- itSMF was set up on such a badly flawed model and constitution that it never has and never will work without total reform. More likely, itSMF will die and the ITSM community will be subsumed by someone like ISACA.
- OGC was so ineffectual as to be helpless. ITIL V3 was a debacle. ITIL product certification was launched with secret evaluation criteria.
- The CAR outsourcing of ITIL was ill-advised and badly thought-out. APMG as both the governor and an EI was ridiculous. TSO as IP-police of the same market they sold into was equally daft.
- The latest sell-off of ITIL is equally badly constructed. Capita have a majority shareholding that allows them to do whatever they want, with no regulatory constraints and few requirements for transparency.
As the Yanks would say "There's your problem".
This is the one area closest to needing revolution. But I don't think that will happen. Too many people have broken themselves against the walls of Castle ITIL or been poisoned within the castle's court.
I admit I struggle to see a workable fix here. What I would like to see is for everybody to just move their tents to the ISACA camp and get on with life. ITIL will be around for a long time but it's importance will decline. ITIL is now business as usual, something you do. The new frontier is governance as I already proposed. COBIT should be our focus, with ITIL as an explanatory addendum. We'd be better off putting all our energies there. Sadly I'm not sure that will ever happen: there is too much momentum and too many vested interests.
Channel all the fervour and anger of SMcongress into fixing that. Unfortunately, this is a very real issue which SMcongress all but ignores. It goes after the "broken" ideas of ITSM, which is a smaller issue - they are not broken just stuck - and the fix is apparent...
The real problem with the ITSM methodology
I think the problem with ITSM as an approach can be summarised simply: it is really hard to actually get people to do things differently.
Here I think SMcongress is a bit closer to the target.
We started as an industry that thought you meet needs with things, that technology solves problems.
Then we matured to an understanding that technology on its own solves nothing. You need practices ("process") to make technological change happen.
More recently we have come to understand that binders and flowcharts have little effect either. All needs / problems / risks are met by getting people to do something differently. All solutions are people change. You have to change the behaviour, to get people to adopt the desired practices, to use the technology in the desired way.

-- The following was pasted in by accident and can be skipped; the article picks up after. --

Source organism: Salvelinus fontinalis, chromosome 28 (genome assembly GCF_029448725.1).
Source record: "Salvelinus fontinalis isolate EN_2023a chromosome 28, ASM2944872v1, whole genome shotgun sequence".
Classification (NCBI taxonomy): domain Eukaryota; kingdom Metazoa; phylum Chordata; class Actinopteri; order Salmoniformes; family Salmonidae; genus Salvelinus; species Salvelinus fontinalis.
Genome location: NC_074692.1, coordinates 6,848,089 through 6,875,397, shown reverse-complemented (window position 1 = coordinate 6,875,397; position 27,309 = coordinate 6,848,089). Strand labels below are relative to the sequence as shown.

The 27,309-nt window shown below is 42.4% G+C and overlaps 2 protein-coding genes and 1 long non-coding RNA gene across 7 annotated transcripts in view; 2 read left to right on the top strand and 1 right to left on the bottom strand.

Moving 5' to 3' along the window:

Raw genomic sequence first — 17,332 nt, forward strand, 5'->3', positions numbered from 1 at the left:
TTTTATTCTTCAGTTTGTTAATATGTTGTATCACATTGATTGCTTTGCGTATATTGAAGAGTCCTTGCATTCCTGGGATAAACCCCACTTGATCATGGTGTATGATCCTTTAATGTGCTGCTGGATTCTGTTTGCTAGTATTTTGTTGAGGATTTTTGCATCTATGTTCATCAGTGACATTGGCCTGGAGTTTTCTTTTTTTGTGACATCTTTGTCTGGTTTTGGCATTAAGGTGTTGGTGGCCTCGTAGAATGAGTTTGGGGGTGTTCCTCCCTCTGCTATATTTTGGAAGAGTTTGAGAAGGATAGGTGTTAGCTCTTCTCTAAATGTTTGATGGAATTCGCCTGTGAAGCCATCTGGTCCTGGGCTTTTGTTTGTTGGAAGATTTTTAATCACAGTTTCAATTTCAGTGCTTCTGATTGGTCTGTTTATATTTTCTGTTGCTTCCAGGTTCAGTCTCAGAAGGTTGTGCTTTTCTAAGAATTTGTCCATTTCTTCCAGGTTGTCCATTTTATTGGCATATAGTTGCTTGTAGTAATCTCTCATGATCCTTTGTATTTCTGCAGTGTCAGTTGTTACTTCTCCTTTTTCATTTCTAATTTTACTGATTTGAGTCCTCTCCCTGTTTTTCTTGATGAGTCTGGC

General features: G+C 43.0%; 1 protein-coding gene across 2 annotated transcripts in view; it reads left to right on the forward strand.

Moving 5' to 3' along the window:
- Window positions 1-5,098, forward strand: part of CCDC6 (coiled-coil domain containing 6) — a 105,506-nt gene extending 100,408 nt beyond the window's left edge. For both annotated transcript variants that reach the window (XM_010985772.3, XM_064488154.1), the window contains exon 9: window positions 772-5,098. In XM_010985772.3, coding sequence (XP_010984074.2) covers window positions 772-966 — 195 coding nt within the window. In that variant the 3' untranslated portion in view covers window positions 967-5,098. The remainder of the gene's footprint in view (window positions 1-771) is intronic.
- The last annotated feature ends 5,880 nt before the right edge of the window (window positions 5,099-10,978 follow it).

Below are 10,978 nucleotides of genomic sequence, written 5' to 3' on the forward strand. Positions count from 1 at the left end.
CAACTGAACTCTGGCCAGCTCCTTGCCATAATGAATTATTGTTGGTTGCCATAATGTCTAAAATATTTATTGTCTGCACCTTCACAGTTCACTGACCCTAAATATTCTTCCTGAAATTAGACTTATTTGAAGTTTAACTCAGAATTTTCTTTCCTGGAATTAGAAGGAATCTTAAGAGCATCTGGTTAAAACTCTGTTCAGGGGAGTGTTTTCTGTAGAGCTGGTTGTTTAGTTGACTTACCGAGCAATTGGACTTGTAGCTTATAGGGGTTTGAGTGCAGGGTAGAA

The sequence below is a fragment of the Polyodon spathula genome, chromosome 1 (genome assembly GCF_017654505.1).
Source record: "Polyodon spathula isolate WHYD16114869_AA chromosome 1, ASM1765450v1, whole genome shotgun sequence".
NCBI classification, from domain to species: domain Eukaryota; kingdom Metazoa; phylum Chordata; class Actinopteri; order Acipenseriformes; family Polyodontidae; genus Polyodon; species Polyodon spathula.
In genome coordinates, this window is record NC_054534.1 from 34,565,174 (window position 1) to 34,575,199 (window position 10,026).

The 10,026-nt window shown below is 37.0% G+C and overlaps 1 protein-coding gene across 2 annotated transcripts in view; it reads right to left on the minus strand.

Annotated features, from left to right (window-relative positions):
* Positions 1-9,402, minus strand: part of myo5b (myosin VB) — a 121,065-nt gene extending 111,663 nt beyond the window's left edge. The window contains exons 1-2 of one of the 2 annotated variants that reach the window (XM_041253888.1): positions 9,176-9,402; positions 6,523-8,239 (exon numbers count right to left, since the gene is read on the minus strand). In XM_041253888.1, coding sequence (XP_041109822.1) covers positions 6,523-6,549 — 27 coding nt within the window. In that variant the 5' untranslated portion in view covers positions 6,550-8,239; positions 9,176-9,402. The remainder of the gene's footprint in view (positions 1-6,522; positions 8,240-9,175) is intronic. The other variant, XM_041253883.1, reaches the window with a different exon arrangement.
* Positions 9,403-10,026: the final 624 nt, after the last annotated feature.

So SMcongress is right to try to change attitudes and culture and hence behaviour.
But I think they are addressing the wrong behavioural issues. SMcongress strikes me as amazingly left-wing for something that comes out of the USA and such a politically conservative industry. SMcongress seems to me to want to change the behaviour of evil corporations and oppressive bosses and nasty capitalists. This reflects a broader trend in society right now (especially in the USA) of "socialism by stealth". You call it individual rights and anti-corporatism and ecology and post-modernism because "socialism" will get you shot.
Personally i'm a liberal conservative from a semi-socialist country, so I'm all for some of it. But I don't think ITSM is the place for it, and it is not addressing ITSM's problem.
To achieve better results with ITSM, we need to understand how to change the behaviour of the people executing the practices so as to get the desired outcomes from those practices. We need tools and techniques for behaviour change when implementing modified practices and procedures and technologies. We know what needs to happen; we need better ways to make it so. This has nothing at all to do with what SMcongress is on about - it is not even close. We don't need to eviscerate our ITSM bodies of knowledge. What we have is good. We don't need revolution; we need the next stage of evolution. To see an early indication of what that next evolution of ITSM might be, start with Karen Ferris's book Balanced Diversity.
So you wanted my thoughts:
SMcongress is a closed little world working itself up over the wrong problem, with - I predict - bemused disinterest from the rest of the IT community. Two dozen of our finest minds lost the plot.
Harsh, I know. I am of course invoking one of the SMcongress rights: "Right to seek and express opposing points of view." The IT Skeptic doesn't pull punches, but it is always intended as constructive. Challenge makes anything stronger. Consider this a stress test.
What of the future for SMcongress?
Charles Araujo is an awesomely smart guy, and this output doesn't look much like the ideas I have heard him espouse in the past. I'm hoping he and others will take some control of this woolly-headed post-modernist fluff and steer it back towards something of value to ITSM. There is a great deal of passionate energy here if only it can be directed.
If these hundreds of signatories are willing to put some actual effort in, if a clear vision emerges, if they solve the right problem, if practical goals can be set, if a few dedicated individuals commit a chunk of their lives to driving and guiding it, if sponsors can then be found, then SMcongress might come to something real. I think the real goals of SMcongress need to be:
If not, then this will evaporate like Back2ITSM and other well-intentioned "collective" initiatives before it. The People's Liberation Front of ITSM perhaps.
I've provided concrete and actionable descriptions of what that "something real" might be: the introduction of ISO38500-based governance of IT at the executive level everywhere; moving the ITSM industry (alright if you insist: "community") away from existing structures; and the evolution of a behavioural-change body of knowledge to describe HOW to make ITSM happen.
I hope they will form a small part of shaping a future for ITSM that continues to be successful and useful.